Earthquakes increase landslide susceptibility in post-seismic periods. The time required for restoring pre-earthquake susceptibility levels is defined as landslide recovery time. Overall, stronger earthquakes are associated with relatively long recovery times in the literature. However, the seismic effect does not explain the whole process. This paper provides insight into factors governing this process. We hypothesize that the dominant post-seismic landsliding process (i.e., new or remobilized landslides), which is governed by the interactions between co-seismic landslide deposits and seismotectonic, morphologic and climatic conditions of a site, is the key to understand the physics behind the landslide recovery time. To test this argument, we analyze 11 earthquake-affected areas associated with seismic variables (i.e., earthquake magnitude and peak ground acceleration) and four environmental factors: (1) the fraction of area affected by co-seismic landslides (FAAL), (2) local relief, (3) average daily precipitation of extreme events (mm/day) and (4) rainfall seasonality. Our findings show that in areas with limited co-seismic landslide deposits (FAAL <~1%) or not enough local relief (<300 m) allowing co-seismic materials to be deposited on hillslopes, then the recovery processes are mostly controlled by new landslides caused by strength reduction of hillslope materials. This mostly results in a relatively quick recovery (<~1 year), which is also correlated with the seasonality of precipitation. The prolonged precipitation makes the recovery process quicken. If the predisposing factors create large co-seismic landslide deposits on hillslopes (FAAL > ~1%), then remobilization of material takes the role of the dominant mechanism and recovery may take longer than a year.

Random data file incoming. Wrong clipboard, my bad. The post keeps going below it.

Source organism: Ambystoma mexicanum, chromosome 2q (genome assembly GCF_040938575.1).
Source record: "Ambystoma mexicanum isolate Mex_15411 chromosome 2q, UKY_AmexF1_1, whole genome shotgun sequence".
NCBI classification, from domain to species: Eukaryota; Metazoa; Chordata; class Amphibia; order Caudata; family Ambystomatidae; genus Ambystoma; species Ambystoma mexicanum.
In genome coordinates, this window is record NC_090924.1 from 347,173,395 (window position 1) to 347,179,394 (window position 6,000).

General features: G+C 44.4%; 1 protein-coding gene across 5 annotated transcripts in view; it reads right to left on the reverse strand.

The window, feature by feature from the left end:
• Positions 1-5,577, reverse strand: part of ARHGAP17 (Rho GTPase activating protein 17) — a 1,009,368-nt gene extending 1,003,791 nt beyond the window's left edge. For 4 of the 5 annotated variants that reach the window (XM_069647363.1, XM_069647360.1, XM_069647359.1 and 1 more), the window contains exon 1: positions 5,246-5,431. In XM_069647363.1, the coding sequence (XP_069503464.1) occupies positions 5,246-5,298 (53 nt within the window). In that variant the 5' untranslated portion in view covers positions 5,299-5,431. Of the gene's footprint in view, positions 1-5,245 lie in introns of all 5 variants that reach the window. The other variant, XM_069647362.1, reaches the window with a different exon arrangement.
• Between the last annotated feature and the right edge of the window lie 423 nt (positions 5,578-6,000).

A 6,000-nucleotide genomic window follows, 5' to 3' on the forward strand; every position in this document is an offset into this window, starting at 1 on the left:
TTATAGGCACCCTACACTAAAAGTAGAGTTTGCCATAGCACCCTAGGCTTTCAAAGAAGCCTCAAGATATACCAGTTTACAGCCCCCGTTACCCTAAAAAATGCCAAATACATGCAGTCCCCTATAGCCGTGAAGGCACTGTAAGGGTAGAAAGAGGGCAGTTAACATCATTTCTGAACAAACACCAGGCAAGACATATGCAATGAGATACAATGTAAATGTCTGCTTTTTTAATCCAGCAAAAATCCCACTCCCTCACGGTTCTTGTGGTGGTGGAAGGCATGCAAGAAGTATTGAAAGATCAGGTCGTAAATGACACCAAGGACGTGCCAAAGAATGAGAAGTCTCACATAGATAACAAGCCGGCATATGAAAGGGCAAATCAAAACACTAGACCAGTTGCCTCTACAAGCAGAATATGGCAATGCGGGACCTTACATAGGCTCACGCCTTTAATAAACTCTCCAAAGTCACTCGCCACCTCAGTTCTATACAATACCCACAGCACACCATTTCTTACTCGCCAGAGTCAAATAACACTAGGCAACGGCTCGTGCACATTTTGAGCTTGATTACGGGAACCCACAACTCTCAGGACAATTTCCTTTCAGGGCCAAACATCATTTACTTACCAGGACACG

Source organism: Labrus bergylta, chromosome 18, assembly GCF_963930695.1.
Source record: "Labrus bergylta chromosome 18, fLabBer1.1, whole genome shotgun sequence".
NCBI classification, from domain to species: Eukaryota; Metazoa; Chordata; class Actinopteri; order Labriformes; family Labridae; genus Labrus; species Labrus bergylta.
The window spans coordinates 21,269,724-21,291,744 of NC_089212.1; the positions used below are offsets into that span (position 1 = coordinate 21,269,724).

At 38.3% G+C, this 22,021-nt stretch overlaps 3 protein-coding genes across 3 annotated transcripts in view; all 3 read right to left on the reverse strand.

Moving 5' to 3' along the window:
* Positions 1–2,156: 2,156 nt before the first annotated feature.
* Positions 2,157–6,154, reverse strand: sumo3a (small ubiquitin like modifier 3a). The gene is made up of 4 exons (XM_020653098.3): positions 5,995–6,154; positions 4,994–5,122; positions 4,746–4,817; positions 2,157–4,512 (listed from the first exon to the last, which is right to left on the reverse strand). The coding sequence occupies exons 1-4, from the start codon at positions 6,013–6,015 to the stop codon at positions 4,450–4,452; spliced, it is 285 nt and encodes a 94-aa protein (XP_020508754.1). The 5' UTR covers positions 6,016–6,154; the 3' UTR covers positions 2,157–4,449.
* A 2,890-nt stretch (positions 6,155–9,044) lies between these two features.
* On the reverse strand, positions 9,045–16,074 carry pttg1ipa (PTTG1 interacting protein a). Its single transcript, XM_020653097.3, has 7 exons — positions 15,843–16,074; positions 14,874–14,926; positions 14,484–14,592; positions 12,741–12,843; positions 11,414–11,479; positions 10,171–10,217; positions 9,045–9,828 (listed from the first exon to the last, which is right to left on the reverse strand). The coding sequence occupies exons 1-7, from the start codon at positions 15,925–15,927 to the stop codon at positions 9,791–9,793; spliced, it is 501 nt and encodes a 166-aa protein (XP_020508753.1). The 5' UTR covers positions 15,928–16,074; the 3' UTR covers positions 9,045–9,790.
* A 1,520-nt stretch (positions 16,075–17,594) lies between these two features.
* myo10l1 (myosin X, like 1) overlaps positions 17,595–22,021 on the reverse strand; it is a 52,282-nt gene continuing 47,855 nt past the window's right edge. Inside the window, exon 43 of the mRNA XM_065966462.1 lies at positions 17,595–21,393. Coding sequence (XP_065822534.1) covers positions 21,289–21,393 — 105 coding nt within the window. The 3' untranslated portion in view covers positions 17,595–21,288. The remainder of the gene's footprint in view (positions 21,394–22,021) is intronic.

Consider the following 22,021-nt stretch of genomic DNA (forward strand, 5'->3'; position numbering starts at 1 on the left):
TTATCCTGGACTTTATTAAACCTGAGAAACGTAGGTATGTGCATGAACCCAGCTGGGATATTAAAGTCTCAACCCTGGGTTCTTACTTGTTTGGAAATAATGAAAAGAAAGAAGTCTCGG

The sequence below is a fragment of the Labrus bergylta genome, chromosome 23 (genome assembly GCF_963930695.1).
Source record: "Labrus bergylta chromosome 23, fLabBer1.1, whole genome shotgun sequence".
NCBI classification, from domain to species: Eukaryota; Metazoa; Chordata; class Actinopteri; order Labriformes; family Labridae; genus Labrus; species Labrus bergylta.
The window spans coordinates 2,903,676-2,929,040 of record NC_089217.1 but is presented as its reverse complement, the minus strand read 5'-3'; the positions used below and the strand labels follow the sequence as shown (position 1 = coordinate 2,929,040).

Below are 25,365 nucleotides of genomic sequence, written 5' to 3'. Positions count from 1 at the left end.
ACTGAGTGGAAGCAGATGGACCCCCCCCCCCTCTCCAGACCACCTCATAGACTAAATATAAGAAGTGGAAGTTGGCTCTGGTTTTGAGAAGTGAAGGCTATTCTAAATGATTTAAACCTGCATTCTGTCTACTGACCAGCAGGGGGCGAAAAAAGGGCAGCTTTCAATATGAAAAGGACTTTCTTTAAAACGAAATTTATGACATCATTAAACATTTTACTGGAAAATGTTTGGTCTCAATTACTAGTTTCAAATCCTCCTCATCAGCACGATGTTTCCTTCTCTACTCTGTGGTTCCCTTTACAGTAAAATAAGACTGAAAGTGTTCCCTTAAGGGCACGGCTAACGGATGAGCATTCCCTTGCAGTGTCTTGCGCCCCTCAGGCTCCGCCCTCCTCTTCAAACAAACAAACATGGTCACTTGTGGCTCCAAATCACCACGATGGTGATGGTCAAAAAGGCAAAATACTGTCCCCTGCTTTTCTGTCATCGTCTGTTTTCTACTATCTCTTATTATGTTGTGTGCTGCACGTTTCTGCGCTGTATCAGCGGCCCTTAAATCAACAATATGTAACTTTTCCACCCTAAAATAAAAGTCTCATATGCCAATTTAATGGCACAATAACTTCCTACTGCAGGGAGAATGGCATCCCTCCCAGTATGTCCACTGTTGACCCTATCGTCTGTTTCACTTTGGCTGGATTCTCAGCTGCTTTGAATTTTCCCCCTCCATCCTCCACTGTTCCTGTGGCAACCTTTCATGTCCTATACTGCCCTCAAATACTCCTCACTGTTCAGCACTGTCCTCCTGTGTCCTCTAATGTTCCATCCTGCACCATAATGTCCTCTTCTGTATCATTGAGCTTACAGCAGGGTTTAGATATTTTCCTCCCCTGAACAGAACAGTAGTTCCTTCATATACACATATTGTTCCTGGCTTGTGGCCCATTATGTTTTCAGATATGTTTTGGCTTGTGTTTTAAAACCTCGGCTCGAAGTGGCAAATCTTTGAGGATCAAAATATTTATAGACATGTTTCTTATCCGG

- Post-seismic landslide processes